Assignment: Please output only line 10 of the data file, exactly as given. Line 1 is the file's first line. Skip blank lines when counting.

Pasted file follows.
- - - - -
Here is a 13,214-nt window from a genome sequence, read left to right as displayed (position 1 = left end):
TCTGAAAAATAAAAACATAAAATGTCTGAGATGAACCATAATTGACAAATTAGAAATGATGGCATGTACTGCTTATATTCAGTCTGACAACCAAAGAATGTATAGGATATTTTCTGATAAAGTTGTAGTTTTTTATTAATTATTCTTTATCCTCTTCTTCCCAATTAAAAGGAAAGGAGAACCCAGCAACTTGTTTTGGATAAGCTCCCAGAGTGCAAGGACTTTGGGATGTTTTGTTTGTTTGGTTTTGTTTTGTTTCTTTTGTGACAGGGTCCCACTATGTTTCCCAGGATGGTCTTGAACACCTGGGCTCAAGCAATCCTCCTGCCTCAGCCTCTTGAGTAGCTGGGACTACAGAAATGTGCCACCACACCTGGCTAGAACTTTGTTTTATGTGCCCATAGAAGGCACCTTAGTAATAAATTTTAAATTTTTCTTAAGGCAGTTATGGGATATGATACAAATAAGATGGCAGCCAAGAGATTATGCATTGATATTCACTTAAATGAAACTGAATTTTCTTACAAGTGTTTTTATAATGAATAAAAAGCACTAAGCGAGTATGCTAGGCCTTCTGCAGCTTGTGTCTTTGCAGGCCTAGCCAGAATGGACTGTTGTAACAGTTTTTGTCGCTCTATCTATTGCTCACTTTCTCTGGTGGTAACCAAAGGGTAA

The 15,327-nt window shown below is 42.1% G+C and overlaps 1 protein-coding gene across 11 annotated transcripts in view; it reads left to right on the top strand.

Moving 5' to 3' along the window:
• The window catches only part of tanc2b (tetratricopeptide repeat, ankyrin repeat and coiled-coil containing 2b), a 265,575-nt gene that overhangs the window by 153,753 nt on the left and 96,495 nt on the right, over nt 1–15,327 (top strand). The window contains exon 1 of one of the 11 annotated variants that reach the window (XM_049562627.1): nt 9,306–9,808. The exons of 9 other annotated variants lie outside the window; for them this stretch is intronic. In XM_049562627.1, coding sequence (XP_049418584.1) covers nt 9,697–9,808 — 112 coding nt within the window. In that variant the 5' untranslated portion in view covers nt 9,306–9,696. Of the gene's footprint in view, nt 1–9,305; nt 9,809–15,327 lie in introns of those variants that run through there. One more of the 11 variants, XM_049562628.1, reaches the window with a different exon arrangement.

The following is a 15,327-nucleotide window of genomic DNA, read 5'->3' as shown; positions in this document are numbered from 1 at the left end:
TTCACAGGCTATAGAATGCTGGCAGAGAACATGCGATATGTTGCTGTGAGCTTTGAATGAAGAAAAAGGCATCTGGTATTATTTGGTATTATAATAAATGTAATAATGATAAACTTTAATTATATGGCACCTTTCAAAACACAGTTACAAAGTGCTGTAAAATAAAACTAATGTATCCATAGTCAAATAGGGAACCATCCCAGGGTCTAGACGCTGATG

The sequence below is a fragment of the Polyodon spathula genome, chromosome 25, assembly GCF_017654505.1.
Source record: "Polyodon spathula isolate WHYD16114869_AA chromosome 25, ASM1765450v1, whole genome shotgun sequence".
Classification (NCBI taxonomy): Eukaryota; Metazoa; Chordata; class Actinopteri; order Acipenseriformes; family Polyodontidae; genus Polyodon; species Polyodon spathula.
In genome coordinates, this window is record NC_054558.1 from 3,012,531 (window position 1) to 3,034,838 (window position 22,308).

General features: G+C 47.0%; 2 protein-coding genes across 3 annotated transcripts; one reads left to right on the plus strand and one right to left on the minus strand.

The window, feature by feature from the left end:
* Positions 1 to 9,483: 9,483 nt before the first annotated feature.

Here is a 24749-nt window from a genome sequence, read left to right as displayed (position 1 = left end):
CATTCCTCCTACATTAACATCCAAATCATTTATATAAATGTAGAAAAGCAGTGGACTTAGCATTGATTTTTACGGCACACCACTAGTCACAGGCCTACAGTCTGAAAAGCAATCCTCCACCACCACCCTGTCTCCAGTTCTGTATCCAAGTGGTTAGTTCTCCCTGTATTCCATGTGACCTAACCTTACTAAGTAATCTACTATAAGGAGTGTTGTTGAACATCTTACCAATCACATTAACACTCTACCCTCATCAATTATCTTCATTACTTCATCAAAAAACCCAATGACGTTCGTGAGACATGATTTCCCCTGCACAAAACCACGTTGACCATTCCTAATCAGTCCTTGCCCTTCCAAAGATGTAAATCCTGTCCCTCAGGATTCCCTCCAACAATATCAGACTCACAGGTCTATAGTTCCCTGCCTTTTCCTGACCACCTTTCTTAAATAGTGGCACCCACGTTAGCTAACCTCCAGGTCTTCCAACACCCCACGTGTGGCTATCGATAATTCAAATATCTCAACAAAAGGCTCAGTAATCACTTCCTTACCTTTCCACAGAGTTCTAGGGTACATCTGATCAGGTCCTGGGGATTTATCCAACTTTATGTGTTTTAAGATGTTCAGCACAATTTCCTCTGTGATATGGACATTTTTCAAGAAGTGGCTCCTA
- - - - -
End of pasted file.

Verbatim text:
Classification (NCBI taxonomy): Eukaryota; Metazoa; Chordata; class Actinopteri; order Acipenseriformes; family Polyodontidae; genus Polyodon; species Polyodon spathula.